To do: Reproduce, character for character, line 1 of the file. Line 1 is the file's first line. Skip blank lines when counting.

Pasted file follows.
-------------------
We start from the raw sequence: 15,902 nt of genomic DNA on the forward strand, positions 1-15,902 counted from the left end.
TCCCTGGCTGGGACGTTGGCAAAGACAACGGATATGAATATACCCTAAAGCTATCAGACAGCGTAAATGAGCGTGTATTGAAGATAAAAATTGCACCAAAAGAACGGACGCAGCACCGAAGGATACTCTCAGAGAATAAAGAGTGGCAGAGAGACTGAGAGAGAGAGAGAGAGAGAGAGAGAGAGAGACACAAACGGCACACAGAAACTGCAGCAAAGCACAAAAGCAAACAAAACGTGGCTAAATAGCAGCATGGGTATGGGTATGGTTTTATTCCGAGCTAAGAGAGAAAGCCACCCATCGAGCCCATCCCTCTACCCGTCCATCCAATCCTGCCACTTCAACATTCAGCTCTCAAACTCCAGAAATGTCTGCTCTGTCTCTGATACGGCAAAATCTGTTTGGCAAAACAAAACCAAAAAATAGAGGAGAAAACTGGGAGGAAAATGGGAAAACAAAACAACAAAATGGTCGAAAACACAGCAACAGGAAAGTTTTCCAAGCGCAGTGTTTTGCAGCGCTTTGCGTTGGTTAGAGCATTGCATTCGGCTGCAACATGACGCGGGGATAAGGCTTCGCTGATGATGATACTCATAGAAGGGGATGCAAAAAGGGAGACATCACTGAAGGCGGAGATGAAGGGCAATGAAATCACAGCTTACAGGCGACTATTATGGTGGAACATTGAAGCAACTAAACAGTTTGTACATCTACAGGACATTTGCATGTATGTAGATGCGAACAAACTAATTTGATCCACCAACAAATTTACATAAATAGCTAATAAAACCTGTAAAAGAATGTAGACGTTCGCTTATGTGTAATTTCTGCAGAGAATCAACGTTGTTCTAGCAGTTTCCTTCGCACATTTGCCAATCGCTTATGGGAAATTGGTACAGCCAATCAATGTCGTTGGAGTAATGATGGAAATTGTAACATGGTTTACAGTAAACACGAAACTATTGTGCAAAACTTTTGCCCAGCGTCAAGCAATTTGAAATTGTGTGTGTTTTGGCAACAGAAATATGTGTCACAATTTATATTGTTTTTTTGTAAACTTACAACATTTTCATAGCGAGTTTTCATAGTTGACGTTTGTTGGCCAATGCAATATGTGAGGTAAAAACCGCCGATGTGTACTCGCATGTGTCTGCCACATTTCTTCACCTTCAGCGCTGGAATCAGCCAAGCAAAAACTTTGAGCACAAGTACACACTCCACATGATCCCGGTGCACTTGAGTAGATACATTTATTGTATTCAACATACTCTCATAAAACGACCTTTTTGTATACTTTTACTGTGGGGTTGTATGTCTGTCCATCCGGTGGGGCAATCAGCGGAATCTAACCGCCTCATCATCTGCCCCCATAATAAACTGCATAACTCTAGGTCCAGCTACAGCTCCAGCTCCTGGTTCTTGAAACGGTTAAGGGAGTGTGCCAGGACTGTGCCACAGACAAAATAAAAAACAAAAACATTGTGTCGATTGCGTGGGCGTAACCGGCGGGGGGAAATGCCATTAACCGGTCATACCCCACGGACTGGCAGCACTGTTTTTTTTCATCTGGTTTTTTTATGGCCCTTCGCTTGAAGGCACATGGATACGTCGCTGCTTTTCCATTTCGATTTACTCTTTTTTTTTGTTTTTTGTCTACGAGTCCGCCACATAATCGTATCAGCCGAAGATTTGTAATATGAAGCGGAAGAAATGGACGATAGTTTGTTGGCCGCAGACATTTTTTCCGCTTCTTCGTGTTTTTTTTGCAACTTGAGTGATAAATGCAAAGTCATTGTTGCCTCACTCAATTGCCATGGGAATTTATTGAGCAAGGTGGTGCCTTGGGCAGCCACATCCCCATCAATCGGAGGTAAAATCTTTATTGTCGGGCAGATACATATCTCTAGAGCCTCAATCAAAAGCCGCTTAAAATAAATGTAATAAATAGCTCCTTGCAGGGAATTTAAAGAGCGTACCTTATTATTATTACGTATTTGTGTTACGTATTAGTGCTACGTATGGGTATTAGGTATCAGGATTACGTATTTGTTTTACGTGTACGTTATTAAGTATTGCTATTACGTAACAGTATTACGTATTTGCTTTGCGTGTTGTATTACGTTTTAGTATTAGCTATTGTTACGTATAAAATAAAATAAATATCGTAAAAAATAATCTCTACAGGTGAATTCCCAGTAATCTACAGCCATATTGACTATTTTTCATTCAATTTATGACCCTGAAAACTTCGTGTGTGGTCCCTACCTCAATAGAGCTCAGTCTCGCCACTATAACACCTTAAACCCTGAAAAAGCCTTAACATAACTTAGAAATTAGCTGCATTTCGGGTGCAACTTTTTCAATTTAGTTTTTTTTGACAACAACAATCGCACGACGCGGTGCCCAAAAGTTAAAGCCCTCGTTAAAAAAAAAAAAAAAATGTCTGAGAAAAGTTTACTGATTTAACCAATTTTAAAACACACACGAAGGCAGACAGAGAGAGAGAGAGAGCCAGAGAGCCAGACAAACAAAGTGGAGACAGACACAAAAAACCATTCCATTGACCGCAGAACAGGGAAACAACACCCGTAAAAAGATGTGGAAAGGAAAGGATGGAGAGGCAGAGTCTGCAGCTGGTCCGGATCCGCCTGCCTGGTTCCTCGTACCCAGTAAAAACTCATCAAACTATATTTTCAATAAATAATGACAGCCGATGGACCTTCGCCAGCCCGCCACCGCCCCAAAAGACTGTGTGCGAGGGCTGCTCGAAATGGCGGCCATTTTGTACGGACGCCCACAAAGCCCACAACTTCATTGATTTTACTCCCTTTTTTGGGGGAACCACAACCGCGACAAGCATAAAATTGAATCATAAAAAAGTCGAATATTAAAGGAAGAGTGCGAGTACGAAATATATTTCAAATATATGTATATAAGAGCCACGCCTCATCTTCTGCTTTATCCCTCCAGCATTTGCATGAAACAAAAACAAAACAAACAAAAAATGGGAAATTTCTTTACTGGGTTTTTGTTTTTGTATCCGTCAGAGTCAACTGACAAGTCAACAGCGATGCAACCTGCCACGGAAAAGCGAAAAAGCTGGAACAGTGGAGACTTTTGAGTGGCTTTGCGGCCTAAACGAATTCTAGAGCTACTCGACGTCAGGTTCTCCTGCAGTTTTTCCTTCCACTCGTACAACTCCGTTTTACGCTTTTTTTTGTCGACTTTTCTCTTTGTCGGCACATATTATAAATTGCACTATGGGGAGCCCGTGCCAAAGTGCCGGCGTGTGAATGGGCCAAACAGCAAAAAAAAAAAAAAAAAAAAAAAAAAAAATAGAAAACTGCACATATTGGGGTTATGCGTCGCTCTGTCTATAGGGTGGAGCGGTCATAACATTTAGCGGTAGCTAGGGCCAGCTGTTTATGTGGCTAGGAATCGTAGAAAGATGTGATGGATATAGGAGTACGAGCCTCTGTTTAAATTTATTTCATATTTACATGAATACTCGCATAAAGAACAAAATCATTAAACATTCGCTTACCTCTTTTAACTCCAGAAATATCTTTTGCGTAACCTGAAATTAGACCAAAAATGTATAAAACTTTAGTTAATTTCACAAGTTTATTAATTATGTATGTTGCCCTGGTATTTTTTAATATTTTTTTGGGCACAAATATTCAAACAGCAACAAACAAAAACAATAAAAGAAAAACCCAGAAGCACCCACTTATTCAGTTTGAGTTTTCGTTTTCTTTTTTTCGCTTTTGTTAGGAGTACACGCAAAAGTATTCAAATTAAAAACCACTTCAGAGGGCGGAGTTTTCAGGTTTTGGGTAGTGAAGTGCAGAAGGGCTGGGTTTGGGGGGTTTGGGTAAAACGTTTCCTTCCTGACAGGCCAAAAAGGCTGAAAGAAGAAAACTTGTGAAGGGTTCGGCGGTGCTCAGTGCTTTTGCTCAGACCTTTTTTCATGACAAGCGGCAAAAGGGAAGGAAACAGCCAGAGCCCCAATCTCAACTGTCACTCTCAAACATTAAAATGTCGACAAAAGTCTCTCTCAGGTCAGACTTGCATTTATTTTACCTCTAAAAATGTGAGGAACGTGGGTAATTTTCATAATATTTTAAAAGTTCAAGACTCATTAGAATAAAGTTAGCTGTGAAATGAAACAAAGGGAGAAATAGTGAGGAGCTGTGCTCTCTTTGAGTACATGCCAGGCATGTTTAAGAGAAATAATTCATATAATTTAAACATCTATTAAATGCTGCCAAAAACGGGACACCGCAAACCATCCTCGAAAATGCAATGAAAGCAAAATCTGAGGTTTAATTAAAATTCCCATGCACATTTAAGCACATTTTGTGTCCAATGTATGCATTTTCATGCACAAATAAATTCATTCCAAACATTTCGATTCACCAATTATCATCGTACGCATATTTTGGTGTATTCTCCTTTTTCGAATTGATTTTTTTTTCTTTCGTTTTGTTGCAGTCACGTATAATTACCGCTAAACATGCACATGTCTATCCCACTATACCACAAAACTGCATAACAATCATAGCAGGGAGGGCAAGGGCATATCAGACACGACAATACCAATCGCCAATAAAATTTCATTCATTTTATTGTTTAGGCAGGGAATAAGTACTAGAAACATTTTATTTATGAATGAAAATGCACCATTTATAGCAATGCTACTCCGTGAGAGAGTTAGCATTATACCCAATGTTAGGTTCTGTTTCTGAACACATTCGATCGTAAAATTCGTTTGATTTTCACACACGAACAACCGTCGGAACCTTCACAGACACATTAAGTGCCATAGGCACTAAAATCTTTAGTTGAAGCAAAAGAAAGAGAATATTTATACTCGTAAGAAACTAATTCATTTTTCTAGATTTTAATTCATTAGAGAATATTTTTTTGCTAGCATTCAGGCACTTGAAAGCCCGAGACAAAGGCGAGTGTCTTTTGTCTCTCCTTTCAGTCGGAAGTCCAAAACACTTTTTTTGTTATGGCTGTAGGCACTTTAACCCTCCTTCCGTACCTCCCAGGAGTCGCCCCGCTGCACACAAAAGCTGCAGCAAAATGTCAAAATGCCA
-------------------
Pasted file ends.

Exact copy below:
We start from the raw sequence: 15,902 nt of genomic DNA on the forward strand, positions 1-15,902 counted from the left end.